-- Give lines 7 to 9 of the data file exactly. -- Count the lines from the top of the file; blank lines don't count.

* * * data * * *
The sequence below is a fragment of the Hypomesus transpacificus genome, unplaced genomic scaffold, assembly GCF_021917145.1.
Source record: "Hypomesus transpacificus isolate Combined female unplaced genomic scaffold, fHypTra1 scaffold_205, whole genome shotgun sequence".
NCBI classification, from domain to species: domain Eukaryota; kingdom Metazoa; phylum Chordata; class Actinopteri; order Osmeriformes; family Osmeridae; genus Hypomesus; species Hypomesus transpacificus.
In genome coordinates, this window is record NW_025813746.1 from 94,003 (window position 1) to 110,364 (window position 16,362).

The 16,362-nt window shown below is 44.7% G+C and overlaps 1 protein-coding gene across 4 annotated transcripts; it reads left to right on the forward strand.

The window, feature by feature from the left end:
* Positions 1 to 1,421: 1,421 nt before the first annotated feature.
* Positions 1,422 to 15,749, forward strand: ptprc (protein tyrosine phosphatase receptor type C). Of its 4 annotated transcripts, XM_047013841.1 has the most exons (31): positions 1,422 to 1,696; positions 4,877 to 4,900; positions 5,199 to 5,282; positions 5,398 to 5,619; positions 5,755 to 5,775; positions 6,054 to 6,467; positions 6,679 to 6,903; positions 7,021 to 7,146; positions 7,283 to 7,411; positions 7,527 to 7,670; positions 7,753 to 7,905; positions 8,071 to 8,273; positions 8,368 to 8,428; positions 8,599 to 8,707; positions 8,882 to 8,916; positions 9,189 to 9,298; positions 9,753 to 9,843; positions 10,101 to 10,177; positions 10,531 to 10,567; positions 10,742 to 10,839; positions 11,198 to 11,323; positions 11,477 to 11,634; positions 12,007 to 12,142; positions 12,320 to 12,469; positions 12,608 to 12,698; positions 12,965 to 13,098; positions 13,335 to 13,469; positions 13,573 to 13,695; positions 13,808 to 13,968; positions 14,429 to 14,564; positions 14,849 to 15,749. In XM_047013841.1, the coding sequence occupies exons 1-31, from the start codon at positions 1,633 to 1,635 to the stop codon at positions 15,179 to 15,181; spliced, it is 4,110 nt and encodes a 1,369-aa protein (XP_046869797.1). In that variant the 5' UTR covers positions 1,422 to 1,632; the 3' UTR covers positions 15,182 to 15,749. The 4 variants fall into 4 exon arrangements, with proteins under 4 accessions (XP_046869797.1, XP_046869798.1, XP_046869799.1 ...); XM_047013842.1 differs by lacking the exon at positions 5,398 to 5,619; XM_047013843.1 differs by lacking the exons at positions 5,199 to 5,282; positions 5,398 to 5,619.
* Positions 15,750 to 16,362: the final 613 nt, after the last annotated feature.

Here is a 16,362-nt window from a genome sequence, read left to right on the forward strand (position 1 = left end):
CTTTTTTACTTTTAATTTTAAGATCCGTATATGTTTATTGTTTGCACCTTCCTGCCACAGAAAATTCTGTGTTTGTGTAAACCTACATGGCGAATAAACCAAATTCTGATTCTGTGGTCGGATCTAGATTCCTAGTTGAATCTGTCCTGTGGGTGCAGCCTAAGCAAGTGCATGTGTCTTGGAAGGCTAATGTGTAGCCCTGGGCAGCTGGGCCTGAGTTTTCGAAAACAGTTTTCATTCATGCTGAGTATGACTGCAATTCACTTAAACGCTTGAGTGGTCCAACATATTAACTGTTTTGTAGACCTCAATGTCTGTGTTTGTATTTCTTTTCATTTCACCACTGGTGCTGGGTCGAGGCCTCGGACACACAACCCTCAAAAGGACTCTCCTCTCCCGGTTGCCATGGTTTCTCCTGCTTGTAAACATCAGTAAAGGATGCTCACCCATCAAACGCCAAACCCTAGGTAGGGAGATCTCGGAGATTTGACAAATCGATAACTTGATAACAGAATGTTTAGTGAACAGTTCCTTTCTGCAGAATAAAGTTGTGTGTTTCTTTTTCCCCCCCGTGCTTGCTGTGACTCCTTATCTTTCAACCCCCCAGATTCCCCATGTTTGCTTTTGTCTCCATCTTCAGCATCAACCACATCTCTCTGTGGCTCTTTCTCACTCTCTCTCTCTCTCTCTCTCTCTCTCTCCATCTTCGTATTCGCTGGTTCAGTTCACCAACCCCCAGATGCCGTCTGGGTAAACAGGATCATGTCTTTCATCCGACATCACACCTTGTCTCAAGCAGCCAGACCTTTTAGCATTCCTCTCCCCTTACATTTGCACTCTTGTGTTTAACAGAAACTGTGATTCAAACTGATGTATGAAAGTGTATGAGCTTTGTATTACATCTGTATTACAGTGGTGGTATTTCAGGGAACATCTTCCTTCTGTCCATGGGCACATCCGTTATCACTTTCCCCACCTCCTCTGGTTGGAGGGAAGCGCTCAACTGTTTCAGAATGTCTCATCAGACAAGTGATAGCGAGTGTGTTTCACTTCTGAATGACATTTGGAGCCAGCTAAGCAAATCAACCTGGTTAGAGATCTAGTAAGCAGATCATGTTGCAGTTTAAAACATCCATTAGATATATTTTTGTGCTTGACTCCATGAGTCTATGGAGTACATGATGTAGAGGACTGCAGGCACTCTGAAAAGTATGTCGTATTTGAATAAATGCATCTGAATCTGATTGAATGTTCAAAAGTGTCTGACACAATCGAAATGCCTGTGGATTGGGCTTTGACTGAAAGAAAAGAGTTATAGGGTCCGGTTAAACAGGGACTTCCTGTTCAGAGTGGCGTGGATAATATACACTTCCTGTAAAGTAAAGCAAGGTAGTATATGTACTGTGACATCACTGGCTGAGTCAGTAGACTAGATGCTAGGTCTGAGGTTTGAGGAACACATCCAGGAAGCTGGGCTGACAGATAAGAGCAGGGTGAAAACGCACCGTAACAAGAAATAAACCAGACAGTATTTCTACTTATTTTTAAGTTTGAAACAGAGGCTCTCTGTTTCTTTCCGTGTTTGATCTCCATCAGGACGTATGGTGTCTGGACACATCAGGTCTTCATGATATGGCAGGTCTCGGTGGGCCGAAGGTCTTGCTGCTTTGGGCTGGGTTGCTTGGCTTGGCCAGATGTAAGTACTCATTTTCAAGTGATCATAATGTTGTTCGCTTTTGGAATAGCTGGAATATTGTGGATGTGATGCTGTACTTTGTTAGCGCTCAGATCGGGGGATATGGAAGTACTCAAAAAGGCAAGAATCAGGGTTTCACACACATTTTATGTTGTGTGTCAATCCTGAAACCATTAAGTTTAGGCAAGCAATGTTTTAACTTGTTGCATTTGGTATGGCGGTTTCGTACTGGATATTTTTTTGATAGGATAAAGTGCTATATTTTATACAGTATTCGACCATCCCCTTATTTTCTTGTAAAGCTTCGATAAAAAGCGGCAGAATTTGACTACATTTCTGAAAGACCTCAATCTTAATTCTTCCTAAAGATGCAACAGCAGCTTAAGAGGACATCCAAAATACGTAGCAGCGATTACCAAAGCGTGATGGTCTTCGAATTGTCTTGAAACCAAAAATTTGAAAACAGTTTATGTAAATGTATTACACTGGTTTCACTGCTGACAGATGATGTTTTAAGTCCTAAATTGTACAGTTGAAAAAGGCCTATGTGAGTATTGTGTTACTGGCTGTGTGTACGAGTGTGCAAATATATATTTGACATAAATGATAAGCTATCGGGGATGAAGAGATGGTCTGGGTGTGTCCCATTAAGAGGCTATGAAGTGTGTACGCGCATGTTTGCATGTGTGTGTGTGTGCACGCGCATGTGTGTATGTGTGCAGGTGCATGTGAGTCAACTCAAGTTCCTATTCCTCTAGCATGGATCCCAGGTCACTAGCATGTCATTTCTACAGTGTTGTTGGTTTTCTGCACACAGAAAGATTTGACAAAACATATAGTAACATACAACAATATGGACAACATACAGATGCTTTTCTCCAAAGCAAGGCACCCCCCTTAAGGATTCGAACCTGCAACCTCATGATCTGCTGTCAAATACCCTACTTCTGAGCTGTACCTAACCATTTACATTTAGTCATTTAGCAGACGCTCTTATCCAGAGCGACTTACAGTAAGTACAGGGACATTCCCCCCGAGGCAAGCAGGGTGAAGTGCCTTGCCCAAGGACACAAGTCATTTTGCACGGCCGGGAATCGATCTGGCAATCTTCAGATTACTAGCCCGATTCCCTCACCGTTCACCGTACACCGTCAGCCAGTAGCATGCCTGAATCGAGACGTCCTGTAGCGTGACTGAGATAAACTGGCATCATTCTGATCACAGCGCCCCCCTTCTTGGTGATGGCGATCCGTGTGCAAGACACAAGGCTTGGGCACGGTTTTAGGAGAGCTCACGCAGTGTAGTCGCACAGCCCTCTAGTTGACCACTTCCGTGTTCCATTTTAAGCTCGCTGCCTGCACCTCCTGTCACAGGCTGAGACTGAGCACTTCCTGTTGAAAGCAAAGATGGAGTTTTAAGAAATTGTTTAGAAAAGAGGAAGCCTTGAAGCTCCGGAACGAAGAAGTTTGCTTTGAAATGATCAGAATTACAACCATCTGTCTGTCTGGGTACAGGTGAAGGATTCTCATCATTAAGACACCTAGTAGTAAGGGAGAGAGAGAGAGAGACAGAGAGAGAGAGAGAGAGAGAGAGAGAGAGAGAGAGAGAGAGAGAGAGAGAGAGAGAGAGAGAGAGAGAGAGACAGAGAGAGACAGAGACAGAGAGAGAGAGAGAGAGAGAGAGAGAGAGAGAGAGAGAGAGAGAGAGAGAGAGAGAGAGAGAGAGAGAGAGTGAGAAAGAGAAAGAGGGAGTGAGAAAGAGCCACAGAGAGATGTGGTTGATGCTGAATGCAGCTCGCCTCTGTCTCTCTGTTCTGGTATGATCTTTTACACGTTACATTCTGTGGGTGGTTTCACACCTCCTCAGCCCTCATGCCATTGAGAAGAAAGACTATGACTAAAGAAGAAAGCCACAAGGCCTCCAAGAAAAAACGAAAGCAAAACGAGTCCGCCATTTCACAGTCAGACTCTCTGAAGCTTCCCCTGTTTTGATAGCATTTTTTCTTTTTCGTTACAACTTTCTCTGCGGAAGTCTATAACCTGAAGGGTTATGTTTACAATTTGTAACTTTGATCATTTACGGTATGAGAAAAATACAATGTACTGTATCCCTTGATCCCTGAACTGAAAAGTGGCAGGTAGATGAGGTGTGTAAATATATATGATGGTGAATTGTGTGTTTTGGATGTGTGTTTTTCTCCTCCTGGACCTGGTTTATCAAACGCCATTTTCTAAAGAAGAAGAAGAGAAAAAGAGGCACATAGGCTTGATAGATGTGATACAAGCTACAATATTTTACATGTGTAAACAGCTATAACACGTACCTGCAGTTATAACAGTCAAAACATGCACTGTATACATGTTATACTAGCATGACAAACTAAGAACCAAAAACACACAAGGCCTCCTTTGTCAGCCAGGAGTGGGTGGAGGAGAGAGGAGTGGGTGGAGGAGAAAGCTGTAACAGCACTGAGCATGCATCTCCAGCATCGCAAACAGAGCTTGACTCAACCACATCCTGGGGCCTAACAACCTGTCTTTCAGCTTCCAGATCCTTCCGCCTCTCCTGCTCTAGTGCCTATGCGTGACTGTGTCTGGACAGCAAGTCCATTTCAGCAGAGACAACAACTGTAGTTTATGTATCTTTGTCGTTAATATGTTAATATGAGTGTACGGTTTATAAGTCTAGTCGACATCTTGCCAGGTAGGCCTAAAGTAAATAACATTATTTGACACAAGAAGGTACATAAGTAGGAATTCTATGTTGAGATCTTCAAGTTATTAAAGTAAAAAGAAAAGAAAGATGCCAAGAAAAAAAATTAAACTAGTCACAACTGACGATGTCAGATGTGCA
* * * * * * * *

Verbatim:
* Positions 1 to 1,421: 1,421 nt before the first annotated feature.
* Positions 1,422 to 15,749, forward strand: ptprc (protein tyrosine phosphatase receptor type C). Of its 4 annotated transcripts, XM_047013841.1 has the most exons (31): positions 1,422 to 1,696; positions 4,877 to 4,900; positions 5,199 to 5,282; positions 5,398 to 5,619; positions 5,755 to 5,775; positions 6,054 to 6,467; positions 6,679 to 6,903; positions 7,021 to 7,146; positions 7,283 to 7,411; positions 7,527 to 7,670; positions 7,753 to 7,905; positions 8,071 to 8,273; positions 8,368 to 8,428; positions 8,599 to 8,707; positions 8,882 to 8,916; positions 9,189 to 9,298; positions 9,753 to 9,843; positions 10,101 to 10,177; positions 10,531 to 10,567; positions 10,742 to 10,839; positions 11,198 to 11,323; positions 11,477 to 11,634; positions 12,007 to 12,142; positions 12,320 to 12,469; positions 12,608 to 12,698; positions 12,965 to 13,098; positions 13,335 to 13,469; positions 13,573 to 13,695; positions 13,808 to 13,968; positions 14,429 to 14,564; positions 14,849 to 15,749. In XM_047013841.1, the coding sequence occupies exons 1-31, from the start codon at positions 1,633 to 1,635 to the stop codon at positions 15,179 to 15,181; spliced, it is 4,110 nt and encodes a 1,369-aa protein (XP_046869797.1). In that variant the 5' UTR covers positions 1,422 to 1,632; the 3' UTR covers positions 15,182 to 15,749. The 4 variants fall into 4 exon arrangements, with proteins under 4 accessions (XP_046869797.1, XP_046869798.1, XP_046869799.1 ...); XM_047013842.1 differs by lacking the exon at positions 5,398 to 5,619; XM_047013843.1 differs by lacking the exons at positions 5,199 to 5,282; positions 5,398 to 5,619.
* Positions 15,750 to 16,362: the final 613 nt, after the last annotated feature.